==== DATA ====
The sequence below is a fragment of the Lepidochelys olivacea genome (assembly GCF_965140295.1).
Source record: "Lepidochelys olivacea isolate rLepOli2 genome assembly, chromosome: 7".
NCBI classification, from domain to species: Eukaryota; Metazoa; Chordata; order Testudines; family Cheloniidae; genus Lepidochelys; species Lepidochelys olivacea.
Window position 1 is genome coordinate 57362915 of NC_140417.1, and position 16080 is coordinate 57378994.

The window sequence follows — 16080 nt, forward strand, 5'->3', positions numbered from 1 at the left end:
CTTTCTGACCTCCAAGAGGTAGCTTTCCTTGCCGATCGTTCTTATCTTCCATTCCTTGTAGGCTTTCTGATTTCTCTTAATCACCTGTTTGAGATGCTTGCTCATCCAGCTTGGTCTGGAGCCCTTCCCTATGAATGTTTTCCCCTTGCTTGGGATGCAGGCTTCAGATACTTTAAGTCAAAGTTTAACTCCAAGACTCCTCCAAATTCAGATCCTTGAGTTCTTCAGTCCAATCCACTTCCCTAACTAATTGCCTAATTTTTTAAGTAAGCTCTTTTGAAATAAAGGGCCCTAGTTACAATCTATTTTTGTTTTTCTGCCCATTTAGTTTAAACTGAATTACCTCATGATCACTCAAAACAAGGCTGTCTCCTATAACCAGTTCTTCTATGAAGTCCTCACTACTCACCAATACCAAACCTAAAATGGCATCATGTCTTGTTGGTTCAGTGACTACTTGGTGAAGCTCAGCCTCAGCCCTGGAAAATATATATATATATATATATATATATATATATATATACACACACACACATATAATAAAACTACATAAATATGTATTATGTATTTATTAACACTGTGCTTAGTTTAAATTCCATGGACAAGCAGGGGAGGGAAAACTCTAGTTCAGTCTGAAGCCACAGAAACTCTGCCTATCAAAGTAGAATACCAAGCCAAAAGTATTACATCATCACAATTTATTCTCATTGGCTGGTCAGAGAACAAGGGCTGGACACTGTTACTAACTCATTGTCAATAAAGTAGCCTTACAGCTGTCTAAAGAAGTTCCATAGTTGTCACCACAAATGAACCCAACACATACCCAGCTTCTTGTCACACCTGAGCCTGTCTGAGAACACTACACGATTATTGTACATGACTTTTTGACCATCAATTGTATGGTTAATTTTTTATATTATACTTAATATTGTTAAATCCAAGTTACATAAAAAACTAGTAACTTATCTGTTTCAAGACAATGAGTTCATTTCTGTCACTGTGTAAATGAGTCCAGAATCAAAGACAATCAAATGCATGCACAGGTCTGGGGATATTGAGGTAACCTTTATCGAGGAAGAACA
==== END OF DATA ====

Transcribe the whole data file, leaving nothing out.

The sequence below is a fragment of the Lepidochelys olivacea genome (assembly GCF_965140295.1).
Source record: "Lepidochelys olivacea isolate rLepOli2 genome assembly, chromosome: 7".
NCBI classification, from domain to species: Eukaryota; Metazoa; Chordata; order Testudines; family Cheloniidae; genus Lepidochelys; species Lepidochelys olivacea.
Window position 1 is genome coordinate 57362915 of NC_140417.1, and position 16080 is coordinate 57378994.

The window sequence follows — 16080 nt, forward strand, 5'->3', positions numbered from 1 at the left end:
CTTTCTGACCTCCAAGAGGTAGCTTTCCTTGCCGATCGTTCTTATCTTCCATTCCTTGTAGGCTTTCTGATTTCTCTTAATCACCTGTTTGAGATGCTTGCTCATCCAGCTTGGTCTGGAGCCCTTCCCTATGAATGTTTTCCCCTTGCTTGGGATGCAGGCTTCAGATACTTTAAGTCAAAGTTTAACTCCAAGACTCCTCCAAATTCAGATCCTTGAGTTCTTCAGTCCAATCCACTTCCCTAACTAATTGCCTAATTTTTTAAGTAAGCTCTTTTGAAATAAAGGGCCCTAGTTACAATCTATTTTTGTTTTTCTGCCCATTTAGTTTAAACTGAATTACCTCATGATCACTCAAAACAAGGCTGTCTCCTATAACCAGTTCTTCTATGAAGTCCTCACTACTCACCAATACCAAACCTAAAATGGCATCATGTCTTGTTGGTTCAGTGACTACTTGGTGAAGCTCAGCCTCAGCCCTGGAAAATATATATATATATATATATATATATATATATATATACACACACACACATATAATAAAACTACATAAATATGTATTATGTATTTATTAACACTGTGCTTAGTTTAAATTCCATGGACAAGCAGGGGAGGGAAAACTCTAGTTCAGTCTGAAGCCACAGAAACTCTGCCTATCAAAGTAGAATACCAAGCCAAAAGTATTACATCATCACAATTTATTCTCATTGGCTGGTCAGAGAACAAGGGCTGGACACTGTTACTAACTCATTGTCAATAAAGTAGCCTTACAGCTGTCTAAAGAAGTTCCATAGTTGTCACCACAAATGAACCCAACACATACCCAGCTTCTTGTCACACCTGAGCCTGTCTGAGAACACTACACGATTATTGTACATGACTTTTTGACCATCAATTGTATGGTTAATTTTTTATATTATACTTAATATTGTTAAATCCAAGTTACATAAAAAACTAGTAACTTATCTGTTTCAAGACAATGAGTTCATTTCTGTCACTGTGTAAATGAGTCCAGAATCAAAGACAATCAAATGCATGCACAGGTCTGGGGATATTGAGGTAACCTTTATCGAGGAAGAACA